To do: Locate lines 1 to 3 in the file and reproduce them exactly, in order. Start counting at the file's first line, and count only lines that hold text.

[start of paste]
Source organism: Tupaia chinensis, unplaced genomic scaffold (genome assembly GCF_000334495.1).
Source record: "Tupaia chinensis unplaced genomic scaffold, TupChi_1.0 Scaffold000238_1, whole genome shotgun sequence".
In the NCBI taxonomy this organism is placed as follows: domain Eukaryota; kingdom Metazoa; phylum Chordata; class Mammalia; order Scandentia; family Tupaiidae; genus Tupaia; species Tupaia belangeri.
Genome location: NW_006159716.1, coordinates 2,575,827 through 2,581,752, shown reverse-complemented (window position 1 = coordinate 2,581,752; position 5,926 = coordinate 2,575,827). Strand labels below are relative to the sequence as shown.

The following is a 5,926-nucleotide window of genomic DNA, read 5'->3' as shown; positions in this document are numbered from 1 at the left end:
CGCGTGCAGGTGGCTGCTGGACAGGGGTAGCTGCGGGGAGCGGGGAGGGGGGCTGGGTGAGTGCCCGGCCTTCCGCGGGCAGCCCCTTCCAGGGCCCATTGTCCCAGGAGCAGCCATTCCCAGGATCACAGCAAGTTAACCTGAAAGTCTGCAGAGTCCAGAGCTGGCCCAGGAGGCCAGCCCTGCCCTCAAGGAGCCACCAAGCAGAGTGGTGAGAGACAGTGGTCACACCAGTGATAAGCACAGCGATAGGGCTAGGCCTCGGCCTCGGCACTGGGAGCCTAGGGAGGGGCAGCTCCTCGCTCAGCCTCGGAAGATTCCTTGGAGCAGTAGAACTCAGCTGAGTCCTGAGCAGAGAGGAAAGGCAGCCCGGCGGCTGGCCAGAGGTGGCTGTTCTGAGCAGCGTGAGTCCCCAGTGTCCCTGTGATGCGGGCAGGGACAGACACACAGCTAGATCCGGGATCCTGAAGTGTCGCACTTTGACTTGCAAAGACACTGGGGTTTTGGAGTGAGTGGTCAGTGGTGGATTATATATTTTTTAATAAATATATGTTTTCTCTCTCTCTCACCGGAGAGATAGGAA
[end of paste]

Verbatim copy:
Source organism: Tupaia chinensis, unplaced genomic scaffold (genome assembly GCF_000334495.1).
Source record: "Tupaia chinensis unplaced genomic scaffold, TupChi_1.0 Scaffold000238_1, whole genome shotgun sequence".
In the NCBI taxonomy this organism is placed as follows: domain Eukaryota; kingdom Metazoa; phylum Chordata; class Mammalia; order Scandentia; family Tupaiidae; genus Tupaia; species Tupaia belangeri.